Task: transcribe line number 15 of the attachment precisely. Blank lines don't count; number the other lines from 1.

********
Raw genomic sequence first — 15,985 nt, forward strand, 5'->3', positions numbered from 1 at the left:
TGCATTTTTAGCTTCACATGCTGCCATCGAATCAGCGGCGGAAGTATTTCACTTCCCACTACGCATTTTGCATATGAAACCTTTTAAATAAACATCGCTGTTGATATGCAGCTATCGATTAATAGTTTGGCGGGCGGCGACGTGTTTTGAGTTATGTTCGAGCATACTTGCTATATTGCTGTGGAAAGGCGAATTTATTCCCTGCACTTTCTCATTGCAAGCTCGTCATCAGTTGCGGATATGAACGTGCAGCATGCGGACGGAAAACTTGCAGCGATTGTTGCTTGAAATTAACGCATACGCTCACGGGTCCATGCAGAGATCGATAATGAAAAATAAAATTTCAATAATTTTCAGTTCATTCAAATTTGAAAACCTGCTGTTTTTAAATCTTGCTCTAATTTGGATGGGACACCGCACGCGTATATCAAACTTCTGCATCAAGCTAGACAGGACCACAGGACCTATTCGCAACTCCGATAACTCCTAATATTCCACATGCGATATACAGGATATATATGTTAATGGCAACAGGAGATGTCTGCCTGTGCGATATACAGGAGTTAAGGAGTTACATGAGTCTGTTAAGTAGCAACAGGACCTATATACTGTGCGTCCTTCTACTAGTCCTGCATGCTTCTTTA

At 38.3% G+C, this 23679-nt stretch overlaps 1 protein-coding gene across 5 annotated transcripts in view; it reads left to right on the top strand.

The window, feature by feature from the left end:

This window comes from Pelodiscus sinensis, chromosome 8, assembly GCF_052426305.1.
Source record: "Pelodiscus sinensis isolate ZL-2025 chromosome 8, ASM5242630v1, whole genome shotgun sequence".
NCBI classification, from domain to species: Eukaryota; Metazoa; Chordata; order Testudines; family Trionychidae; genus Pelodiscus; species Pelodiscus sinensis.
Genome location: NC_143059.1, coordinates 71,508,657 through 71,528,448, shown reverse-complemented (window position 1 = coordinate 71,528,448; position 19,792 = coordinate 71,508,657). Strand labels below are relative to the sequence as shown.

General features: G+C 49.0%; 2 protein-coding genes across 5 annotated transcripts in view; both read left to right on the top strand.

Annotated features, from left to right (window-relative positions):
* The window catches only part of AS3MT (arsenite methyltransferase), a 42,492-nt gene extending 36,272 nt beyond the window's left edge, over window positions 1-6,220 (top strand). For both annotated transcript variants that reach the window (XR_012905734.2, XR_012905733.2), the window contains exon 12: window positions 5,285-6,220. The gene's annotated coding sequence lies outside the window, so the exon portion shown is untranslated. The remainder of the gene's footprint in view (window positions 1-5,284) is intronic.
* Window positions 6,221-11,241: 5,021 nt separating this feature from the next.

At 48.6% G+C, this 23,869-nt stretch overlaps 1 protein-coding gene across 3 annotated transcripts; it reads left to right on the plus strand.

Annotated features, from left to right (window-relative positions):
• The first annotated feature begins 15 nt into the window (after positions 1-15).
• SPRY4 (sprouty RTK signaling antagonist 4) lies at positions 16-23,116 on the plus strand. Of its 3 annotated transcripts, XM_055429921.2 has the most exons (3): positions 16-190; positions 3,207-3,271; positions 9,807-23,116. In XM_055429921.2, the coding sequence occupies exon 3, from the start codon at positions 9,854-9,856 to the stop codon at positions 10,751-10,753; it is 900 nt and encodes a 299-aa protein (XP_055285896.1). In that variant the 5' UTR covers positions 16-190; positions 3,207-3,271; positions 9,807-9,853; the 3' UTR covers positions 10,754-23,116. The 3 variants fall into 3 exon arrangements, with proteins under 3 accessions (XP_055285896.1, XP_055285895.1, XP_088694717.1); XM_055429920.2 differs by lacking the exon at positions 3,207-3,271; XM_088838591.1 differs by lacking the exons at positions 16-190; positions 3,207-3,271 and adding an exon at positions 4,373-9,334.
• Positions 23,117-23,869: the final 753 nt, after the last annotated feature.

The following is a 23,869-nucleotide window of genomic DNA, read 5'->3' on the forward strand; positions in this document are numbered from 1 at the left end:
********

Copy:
• The first annotated feature begins 15 nt into the window (after positions 1-15).